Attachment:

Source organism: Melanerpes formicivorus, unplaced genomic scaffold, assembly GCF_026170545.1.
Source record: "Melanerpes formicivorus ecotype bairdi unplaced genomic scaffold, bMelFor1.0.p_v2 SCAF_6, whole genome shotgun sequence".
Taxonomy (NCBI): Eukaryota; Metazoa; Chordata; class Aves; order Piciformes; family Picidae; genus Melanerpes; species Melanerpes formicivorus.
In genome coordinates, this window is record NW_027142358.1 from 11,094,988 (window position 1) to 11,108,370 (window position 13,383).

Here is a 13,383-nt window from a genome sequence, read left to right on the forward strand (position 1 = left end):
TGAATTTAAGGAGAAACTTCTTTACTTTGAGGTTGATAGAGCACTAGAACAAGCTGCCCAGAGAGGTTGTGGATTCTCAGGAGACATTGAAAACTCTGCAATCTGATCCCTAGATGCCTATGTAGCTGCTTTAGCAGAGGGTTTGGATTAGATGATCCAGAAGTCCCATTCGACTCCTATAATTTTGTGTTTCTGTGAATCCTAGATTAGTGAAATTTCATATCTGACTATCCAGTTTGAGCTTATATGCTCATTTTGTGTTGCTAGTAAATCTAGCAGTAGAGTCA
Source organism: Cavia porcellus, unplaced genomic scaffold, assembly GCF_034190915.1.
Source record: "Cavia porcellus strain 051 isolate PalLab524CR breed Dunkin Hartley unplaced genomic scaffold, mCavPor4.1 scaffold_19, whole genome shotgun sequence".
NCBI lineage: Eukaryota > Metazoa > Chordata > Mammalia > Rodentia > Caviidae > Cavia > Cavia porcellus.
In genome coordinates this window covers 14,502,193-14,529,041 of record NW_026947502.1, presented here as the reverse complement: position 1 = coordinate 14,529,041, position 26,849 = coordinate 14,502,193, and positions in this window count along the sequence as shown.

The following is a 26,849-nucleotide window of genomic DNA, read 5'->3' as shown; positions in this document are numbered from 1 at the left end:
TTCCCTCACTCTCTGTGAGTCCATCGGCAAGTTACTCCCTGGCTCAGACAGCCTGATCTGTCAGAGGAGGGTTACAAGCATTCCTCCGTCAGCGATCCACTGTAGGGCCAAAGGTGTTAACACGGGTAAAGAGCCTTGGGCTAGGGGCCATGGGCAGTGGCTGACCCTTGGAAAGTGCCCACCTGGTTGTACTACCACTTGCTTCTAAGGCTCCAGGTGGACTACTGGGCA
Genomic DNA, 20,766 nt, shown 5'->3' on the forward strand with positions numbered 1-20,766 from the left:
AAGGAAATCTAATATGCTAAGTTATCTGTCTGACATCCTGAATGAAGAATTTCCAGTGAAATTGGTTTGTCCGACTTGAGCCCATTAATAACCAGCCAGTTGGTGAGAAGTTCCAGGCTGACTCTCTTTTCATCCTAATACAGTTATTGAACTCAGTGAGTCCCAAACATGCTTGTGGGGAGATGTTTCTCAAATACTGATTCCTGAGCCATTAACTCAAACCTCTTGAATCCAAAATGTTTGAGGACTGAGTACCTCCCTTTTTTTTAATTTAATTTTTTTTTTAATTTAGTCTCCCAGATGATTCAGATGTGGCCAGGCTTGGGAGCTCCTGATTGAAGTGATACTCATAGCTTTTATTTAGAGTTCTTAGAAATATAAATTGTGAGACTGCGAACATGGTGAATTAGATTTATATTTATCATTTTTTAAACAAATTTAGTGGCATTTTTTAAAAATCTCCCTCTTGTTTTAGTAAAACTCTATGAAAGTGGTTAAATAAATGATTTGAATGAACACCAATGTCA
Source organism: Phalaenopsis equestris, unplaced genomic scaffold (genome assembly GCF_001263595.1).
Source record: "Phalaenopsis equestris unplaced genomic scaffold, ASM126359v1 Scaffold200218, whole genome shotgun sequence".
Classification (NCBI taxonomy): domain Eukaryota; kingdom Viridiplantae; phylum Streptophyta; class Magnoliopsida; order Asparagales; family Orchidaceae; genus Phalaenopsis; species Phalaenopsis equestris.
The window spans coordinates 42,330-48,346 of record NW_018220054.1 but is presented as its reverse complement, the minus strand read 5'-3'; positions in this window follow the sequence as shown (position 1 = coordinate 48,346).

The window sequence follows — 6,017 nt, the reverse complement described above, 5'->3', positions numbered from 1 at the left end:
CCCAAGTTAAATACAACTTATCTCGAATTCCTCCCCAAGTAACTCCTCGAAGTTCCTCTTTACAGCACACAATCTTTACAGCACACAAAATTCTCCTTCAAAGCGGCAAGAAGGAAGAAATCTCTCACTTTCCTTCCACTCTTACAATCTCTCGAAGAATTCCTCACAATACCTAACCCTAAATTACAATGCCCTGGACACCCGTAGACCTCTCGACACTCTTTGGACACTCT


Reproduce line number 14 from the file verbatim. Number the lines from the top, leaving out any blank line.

AAGGAAATCTAATATGCTAAGTTATCTGTCTGACATCCTGAATGAAGAATTTCCAGTGAAATTGGTTTGTCCGACTTGAGCCCATTAATAACCAGCCAGTTGGTGAGAAGTTCCAGGCTGACTCTCTTTTCATCCTAATACAGTTATTGAACTCAGTGAGTCCCAAACATGCTTGTGGGGAGATGTTTCTCAAATACTGATTCCTGAGCCATTAACTCAAACCTCTTGAATCCAAAATGTTTGAGGACTGAGTACCTCCCTTTTTTTTAATTTAATTTTTTTTTTAATTTAGTCTCCCAGATGATTCAGATGTGGCCAGGCTTGGGAGCTCCTGATTGAAGTGATACTCATAGCTTTTATTTAGAGTTCTTAGAAATATAAATTGTGAGACTGCGAACATGGTGAATTAGATTTATATTTATCATTTTTTAAACAAATTTAGTGGCATTTTTTAAAAATCTCCCTCTTGTTTTAGTAAAACTCTATGAAAGTGGTTAAATAAATGATTTGAATGAACACCAATGTCA